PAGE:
💵 More First Nations are suing Canada for not increasing annual annuity payments. A proposed class action filed last week alleges the government needs to increase payments made to Manitoba First Nations under Treaty 5. The treaty grants an annuity of $5 per person — an amount that hasn’t been adjusted since 1875. The claim resembles one from Ontario that was recently argued at the Supreme Court of Canada and a similar class action related to Treaty 1.

Beyond the border

🤐 Jimmy Lai’s trial kicked off today in Hong Kong. The 76-year-old newspaper founder is facing national security offences for his connection to pro-democracy protests in 2019 and 2020. The protests didn’t sit well with the Chinese government. Lai’s prosecution has been heavily criticized by human rights organizations and Western democracies. He faces life in prison if convicted.

⛪️ Cardinal Angelo Becciu was the first cardinal to face a trial in the Vatican court — and now he’s the first cardinal convicted after trial. He was sentenced to five and a half years in jail for embezzlement.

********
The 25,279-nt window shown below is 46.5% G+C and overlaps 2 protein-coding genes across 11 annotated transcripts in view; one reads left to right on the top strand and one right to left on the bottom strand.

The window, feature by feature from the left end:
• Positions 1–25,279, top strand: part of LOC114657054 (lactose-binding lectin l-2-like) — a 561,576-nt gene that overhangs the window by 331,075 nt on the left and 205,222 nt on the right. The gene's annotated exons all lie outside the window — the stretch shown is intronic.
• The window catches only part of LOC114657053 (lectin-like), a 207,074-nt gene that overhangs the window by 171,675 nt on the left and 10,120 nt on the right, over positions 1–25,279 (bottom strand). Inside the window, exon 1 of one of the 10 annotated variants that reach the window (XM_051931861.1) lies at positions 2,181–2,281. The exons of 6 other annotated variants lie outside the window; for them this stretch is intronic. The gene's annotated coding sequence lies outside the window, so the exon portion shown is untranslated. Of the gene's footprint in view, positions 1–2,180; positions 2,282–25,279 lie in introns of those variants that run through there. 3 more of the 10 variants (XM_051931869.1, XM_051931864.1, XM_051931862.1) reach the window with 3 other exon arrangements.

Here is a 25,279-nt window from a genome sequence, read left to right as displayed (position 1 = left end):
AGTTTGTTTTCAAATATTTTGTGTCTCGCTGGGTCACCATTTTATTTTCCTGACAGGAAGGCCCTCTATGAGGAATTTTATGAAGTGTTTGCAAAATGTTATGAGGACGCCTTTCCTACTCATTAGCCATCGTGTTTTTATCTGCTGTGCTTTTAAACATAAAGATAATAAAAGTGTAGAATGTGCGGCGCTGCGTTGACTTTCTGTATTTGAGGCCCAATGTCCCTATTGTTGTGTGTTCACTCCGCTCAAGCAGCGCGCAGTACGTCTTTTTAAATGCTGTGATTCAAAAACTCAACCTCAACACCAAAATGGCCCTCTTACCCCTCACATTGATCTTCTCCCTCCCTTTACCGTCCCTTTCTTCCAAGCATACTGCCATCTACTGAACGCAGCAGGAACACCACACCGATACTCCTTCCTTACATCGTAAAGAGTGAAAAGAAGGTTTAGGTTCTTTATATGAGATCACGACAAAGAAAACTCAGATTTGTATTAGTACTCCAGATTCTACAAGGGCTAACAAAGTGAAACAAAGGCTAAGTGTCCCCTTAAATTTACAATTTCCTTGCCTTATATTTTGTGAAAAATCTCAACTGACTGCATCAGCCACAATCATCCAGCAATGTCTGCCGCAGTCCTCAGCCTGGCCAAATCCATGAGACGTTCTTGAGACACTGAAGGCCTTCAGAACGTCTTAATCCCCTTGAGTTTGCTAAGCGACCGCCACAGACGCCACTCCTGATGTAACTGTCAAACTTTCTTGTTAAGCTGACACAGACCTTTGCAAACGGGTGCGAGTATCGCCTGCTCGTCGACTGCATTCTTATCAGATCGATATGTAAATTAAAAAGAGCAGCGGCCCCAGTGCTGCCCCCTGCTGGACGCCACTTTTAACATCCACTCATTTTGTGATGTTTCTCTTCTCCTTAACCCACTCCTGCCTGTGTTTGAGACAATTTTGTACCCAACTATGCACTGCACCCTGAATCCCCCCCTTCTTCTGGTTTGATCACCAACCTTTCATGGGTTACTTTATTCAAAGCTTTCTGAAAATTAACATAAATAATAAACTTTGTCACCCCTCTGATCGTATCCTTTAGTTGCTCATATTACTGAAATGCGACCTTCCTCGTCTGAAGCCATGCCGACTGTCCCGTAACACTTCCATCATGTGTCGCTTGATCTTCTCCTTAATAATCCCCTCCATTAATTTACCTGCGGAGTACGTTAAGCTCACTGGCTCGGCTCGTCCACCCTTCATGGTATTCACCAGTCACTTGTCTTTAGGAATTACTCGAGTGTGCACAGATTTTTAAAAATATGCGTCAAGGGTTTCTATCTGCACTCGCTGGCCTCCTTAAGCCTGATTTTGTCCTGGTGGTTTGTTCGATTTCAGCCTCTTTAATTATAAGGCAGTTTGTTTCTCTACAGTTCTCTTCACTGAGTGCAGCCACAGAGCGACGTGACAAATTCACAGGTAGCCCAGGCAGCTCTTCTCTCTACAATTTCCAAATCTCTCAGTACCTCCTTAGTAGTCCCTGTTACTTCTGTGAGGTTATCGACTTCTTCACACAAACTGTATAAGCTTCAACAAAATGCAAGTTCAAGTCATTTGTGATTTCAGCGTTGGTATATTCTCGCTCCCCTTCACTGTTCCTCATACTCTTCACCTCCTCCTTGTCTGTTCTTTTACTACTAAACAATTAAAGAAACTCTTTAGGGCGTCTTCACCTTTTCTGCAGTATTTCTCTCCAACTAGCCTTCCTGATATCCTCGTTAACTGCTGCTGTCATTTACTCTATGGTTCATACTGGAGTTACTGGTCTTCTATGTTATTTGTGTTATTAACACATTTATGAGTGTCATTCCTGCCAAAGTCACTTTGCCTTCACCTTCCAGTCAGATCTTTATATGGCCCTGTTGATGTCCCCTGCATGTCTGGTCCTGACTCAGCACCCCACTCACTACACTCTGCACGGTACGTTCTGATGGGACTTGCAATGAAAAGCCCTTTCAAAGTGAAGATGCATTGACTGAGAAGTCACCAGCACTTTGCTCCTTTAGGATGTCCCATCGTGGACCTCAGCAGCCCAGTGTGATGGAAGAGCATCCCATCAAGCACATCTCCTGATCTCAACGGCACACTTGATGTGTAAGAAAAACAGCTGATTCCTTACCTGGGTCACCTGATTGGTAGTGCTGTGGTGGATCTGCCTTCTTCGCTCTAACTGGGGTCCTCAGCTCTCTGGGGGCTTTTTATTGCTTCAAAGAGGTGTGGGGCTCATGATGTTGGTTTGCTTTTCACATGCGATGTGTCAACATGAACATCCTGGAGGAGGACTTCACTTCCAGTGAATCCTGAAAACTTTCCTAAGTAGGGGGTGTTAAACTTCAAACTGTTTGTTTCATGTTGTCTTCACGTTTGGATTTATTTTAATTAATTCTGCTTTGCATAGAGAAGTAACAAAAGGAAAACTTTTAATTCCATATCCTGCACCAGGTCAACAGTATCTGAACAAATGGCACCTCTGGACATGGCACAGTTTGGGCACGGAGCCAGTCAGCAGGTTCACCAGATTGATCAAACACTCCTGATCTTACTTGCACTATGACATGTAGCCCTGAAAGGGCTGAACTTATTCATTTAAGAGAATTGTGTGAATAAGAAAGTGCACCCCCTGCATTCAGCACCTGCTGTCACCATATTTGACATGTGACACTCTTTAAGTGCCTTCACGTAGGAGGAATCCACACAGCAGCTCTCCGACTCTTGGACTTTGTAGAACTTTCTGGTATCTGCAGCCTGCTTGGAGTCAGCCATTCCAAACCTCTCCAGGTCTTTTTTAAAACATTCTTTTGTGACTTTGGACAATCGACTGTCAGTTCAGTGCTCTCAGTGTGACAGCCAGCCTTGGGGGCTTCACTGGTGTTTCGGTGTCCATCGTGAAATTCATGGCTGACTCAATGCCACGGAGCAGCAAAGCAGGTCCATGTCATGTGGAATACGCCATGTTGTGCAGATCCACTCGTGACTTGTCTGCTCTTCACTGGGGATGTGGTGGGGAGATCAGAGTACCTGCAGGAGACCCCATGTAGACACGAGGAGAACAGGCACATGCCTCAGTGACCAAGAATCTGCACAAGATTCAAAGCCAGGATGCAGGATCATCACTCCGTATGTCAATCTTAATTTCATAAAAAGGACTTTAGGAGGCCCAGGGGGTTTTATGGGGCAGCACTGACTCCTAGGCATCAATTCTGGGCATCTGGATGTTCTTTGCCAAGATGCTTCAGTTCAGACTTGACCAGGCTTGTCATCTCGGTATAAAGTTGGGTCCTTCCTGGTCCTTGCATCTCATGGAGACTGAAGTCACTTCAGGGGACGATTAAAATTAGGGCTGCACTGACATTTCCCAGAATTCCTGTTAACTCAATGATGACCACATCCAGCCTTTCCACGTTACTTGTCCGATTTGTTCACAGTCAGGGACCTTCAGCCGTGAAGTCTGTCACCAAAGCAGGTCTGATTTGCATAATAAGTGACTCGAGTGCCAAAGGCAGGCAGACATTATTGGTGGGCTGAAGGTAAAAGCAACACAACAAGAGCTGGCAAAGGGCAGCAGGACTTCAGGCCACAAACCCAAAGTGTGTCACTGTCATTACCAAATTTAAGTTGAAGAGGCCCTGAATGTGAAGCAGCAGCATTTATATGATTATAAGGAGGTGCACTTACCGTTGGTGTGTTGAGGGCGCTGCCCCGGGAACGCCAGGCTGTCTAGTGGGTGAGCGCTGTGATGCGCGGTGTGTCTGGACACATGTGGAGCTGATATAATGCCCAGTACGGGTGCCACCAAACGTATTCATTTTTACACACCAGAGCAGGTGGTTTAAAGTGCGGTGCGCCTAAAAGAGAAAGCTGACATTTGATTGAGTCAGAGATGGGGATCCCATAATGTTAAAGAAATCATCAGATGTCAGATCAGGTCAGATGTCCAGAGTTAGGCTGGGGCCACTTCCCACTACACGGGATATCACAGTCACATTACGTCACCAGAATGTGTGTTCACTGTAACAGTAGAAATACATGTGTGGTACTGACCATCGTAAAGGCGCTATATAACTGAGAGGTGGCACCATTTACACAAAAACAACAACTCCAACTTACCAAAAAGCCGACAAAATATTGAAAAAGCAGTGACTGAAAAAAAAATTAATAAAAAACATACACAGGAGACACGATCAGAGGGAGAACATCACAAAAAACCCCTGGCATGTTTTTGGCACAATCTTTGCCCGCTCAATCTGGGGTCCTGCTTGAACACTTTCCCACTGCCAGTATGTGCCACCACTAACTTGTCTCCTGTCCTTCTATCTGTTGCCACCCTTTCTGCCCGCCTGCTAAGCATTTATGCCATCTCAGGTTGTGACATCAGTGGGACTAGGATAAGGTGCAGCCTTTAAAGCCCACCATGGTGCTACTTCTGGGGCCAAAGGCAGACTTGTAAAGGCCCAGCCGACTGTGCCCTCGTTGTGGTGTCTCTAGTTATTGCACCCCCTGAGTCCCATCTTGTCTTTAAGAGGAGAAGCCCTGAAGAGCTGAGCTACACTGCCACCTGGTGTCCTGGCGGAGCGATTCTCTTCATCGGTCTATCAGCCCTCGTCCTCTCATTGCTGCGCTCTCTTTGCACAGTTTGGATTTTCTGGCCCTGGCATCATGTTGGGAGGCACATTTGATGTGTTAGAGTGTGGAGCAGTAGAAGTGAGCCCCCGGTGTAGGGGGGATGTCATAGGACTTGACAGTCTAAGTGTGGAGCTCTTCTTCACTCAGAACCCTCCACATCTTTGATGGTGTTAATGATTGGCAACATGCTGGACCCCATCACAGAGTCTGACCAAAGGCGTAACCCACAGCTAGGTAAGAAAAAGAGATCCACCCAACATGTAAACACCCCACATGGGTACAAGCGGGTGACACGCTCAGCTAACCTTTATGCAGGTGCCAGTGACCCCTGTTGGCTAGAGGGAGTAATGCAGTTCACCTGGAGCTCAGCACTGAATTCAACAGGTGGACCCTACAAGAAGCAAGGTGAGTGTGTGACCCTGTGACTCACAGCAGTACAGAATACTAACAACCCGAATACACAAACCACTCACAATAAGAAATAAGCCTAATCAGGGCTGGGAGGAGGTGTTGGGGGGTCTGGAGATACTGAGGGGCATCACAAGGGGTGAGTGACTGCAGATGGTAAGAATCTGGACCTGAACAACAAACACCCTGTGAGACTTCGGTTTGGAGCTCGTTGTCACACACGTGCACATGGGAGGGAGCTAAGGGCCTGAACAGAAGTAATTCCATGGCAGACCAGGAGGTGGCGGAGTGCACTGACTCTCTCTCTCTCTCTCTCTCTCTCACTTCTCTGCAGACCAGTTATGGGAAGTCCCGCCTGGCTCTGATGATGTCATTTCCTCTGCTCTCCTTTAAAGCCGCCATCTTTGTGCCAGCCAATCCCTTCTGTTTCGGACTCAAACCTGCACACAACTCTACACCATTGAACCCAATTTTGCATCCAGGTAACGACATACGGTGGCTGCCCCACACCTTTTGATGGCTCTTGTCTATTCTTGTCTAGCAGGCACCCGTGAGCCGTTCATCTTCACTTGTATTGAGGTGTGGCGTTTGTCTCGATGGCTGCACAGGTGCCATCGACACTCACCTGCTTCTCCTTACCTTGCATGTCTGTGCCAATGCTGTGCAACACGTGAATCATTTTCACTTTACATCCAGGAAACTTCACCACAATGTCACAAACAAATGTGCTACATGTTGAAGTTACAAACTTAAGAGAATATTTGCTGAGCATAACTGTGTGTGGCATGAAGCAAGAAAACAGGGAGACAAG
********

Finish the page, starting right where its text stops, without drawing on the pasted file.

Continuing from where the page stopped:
Lawyer’s conflict with expert firm leads to mistrial

Lawyer and doctor hold hands in courtroom while judge looks on

A trial about a car accident turned into a train wreck for the plaintiff’s counsel. The judge ordered a mistrial because of a “shocking conflict of interest” between the law firm representing the plaintiff (Masgras Professional Corporation) and their proposed expert witnesses.

  • The plaintiff’s law firm hired experts through Meditecs, a company that provides independent medical examinations. The issue is that the head of the law firm (Georgina Masgras) is married to the owner of Meditecs (Mr. Irshidat).